Window Shopping DFRobot AS7341 Board

I’m intrigued by the AMS AS7341 11-channel spectral color sensor, and I’ve reached the limits of what I can learn from its (somewhat disappointing) datasheet and application note documentation. It’s time to get some hands-on experience with the device, which hopefully would help me understand more of the documentation in a positive feedback cycle. Plus I just want to start playing with it.

I could buy the sensor chip itself from Digi-Key, which has published a product page highlighting AS7341. Cost is reasonable for single quantities ($11.42 at time of writing) but at 3.1mm x 2mm x 1mm it is far too small for me to handle directly. I need a breakout board. The most obvious choice is AMS’ own evaluation kit, but that is priced far too high ($189.38) for me to stomach. Thankfully there are other companies providing AS7341 breakout boards for electronics hobbyists like myself.

DFRobot is one of these companies, and it has not one but two AS7341 offerings that differ by physical interface. Product SEN0364 has connectivity via DFRobot’s “Gravity” connector. Its sibling product SEN0365 has generic 0.1″ pitch breadboard-compatible headers. They both have mounting holes and voltage level shifters/converters for both signal and power interface with 3.3V and 5V parts. (AS7341 itself is a 1.8V part.) The Gravity port only has I2C communication, but the 0.1″ header version also break out INT (optional signal for “reading complete”) and GPIO (optional signal for “start reading”). Both include a pair of white LEDs for illumination controlled by AS7341 LDR pin, but that also meant LDR was not brought out so we can’t use it to control external lights.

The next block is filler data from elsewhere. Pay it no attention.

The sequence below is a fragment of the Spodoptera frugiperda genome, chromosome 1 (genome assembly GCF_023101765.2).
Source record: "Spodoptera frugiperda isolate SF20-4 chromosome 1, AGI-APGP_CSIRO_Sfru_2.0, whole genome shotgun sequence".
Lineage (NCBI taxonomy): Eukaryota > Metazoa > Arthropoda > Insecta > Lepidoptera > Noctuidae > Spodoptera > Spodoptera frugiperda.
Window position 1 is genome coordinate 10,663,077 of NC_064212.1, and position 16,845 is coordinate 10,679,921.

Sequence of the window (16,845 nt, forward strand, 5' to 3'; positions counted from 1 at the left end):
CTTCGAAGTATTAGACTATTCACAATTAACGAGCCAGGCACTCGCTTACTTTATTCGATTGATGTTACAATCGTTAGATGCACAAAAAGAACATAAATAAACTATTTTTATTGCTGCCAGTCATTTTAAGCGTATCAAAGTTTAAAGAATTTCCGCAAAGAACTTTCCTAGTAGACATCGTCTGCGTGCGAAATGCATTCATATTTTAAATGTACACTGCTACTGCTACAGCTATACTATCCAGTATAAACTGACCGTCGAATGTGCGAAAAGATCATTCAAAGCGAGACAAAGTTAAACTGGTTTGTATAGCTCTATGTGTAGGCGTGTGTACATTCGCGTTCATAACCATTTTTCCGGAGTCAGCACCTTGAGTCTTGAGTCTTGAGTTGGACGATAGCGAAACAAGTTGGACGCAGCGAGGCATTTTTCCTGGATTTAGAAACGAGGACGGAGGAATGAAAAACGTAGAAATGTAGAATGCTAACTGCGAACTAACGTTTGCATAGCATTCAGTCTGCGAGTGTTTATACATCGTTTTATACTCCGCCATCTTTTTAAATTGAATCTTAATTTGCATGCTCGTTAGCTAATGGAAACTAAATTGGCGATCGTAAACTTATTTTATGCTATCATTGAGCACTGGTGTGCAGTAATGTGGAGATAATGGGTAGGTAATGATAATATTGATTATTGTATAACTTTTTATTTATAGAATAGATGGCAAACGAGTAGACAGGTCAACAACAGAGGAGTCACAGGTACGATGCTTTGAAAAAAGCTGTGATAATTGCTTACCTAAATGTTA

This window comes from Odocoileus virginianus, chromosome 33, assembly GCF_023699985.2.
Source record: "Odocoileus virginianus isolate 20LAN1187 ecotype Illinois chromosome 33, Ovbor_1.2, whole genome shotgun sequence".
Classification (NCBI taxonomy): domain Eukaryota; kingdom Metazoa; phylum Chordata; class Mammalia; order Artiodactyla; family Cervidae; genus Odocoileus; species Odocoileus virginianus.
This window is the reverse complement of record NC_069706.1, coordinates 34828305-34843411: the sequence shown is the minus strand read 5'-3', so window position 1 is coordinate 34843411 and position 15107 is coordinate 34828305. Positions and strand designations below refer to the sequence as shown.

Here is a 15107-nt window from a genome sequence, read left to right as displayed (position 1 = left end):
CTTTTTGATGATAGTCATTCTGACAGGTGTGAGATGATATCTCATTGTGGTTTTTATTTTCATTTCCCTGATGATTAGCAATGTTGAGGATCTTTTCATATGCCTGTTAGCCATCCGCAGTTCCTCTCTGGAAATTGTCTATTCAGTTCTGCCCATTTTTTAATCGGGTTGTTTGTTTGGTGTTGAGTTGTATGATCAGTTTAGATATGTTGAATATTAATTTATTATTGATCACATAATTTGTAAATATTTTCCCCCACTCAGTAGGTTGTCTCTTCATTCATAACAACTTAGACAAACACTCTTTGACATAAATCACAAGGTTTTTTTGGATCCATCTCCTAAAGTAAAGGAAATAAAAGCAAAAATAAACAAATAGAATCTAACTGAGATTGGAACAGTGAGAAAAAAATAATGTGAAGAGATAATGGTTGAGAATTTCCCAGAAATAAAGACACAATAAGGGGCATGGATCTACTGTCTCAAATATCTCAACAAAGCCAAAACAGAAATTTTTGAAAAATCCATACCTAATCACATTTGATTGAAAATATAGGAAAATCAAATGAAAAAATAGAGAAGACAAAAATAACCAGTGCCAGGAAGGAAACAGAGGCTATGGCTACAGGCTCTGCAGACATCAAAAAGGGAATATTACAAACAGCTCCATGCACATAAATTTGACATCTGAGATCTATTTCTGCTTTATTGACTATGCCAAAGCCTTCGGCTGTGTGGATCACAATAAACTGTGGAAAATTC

On the software front, DFRobot provides an Arduino library and several example projects. I thought their household lights comparison test was very interesting, using an AS7341 to show difference in emission spectra of various household lights. I understood the spectral plots, but they lost me when the math started going into CIE color spaces like the AMS calibration data sheet did. The biggest problem with this example project is that its online listing is incomplete: the Arduino sketch for interfacing with AS7341 is listed, but the Processing sketch was missing. It plots results on a desktop computer screen and screenshots were included in the project writeup. Without it we’d just have a bunch of numbers in a serial terminal. It shouldn’t be too hard to recreate using Processing’s Serial library if one felt motivated to do so. Still, its absence was annoying.

Interesting but incomplete example projects won’t change the fact DFRobot SEN0364 and SEN0365 seem like reasonable options for AS7341 breakout boards. Another option for AS7341 breakout board is Adafruit product #4698, which is what I eventually bought for myself.

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